I was about to take a nap around 2000 last night and before I did I went outside to have a look round. Not too far away off the starboard bow were the lights of a ship. There was nothing on the AIS to tell what it was. We weren’t too far away so I pulled on oilskins and sat outside to keep an eye on things. I could see we were going to end up close together so I altered course to pass downwind of her. It might have been a fishing boat. There was a blaze of lights onboard and she didn’t seem to be on any particular course, almost stationary in the water. We probably passed 3-4 miles from her and once she was past our beam I thought it safe enough to head below again.

The wind had been slowly building all evening and at 2200 I had to take in a reef.
The past few days have been good sailing but always with the risk of getting soaked if you chanced to go on deck without oilskins. Today has been different. The wind is down a bit, there is hardly a sniff of a cloud in the sky and the decks have stayed dry all day. I did a bit of washing, just odds and ends in a bucket and hung them on the rail to dry. With the combination of hot sun and a steady breeze they were dry within the hour.

The magnetism that flows out from the north and south magnetic poles runs in long, slowly curving and constantly changing lines around the globe. But, near here, in the middle of the South Atlantic, they end up coming together in a huge circle that we are just now skirting round the edge of. It’s one of very few places in the world where this happens.
Since we left the UK the magnetic variation has increased steadily from 3º W in the Channel to 22º W here. As we go further south it will start to decrease again down to zero and then go the other way, so that by the time we are south west of Cape Horn it will be around 20º E. It’s something that needs to be kept track of the whole time otherwise you could end up miles away from where you thought you were going.

When I wiped the encrusted salt from the glass cover of the Walker log this noon I saw we were just three miles short of 4000nm.

I’m not sure how easy contacts will be tomorrow for getting an email out so I’d just like to wish every one of you a very Merry Christmas and thank again all those of you who have sent on comments and good wishes.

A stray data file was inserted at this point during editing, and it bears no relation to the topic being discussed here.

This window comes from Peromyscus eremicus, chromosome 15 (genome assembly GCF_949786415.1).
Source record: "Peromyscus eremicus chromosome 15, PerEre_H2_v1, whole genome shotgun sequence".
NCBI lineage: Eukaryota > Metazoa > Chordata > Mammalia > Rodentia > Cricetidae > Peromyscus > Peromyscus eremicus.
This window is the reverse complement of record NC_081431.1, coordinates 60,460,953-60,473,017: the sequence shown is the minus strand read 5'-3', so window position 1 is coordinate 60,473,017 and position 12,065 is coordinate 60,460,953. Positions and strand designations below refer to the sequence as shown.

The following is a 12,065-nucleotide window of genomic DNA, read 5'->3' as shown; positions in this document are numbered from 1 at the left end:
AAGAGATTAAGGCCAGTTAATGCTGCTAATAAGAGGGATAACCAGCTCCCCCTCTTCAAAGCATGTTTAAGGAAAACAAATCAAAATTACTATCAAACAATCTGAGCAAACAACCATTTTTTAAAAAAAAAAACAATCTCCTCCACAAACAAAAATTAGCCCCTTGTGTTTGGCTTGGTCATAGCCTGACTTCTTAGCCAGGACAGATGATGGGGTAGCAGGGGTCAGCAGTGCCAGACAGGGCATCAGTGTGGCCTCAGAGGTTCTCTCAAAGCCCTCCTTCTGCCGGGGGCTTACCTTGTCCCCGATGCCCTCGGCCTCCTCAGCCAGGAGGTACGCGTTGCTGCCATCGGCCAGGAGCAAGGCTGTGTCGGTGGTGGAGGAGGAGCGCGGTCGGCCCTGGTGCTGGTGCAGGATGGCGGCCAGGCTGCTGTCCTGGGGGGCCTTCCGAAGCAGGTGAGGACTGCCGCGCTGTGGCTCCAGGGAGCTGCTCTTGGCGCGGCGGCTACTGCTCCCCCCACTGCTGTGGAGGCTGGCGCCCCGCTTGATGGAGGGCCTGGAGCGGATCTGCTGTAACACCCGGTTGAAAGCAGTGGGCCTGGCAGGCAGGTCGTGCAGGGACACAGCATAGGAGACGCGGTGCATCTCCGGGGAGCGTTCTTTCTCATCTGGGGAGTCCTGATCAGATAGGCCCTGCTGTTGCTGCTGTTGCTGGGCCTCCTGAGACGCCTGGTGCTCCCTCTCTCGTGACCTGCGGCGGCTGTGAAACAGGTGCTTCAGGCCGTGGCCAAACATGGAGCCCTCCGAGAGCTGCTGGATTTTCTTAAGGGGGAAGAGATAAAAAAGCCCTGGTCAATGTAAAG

The knuckle of South America at this latitude acts as a splitting point for the west going current created by the SE Trades. Above here it bends more to the north and below here it tends to follow the coast and is turned more southerly. So it should be running more in our favour soon.
The wind, which had been fresh all night, eased slightly around 0830 this morning and I got the Genoa back up again. There was one flying fish onboard the size of a canned sardine. It was too small for eating so it got thrown back over the side again.

The stars were brilliantly clear last night. Each one seemed to have switched to an extra large wattage bulb and they were putting on a rare display. The Pole star is below the horizon now and the Plough is getting lower with each night that passes. Familiar groups of stars are giving way to new constellations. The Toucan, the Crane and the Dolphin are all coming into view and it takes a bit of time to try and recognize them all.

At 1130 the wind suddenly picked up fresh as if a squall of rain was coming through but there was really no change in the sky at all. I was in the middle of getting a bread ready for the oven and had to leave it to get the Genoa down and Jib up. Even that wasn’t enough and I had to take in a reef in the main as well with spray lashing over the deck.
An hour later and the wind had fallen to lighter than it had been before. It might have reached a F3. I went on deck to set more sail. The dough was in the oven by this time and when I was at the mast shaking out the reef the wonderful smell of the bread baking came rising up out of one of the for’ard vents.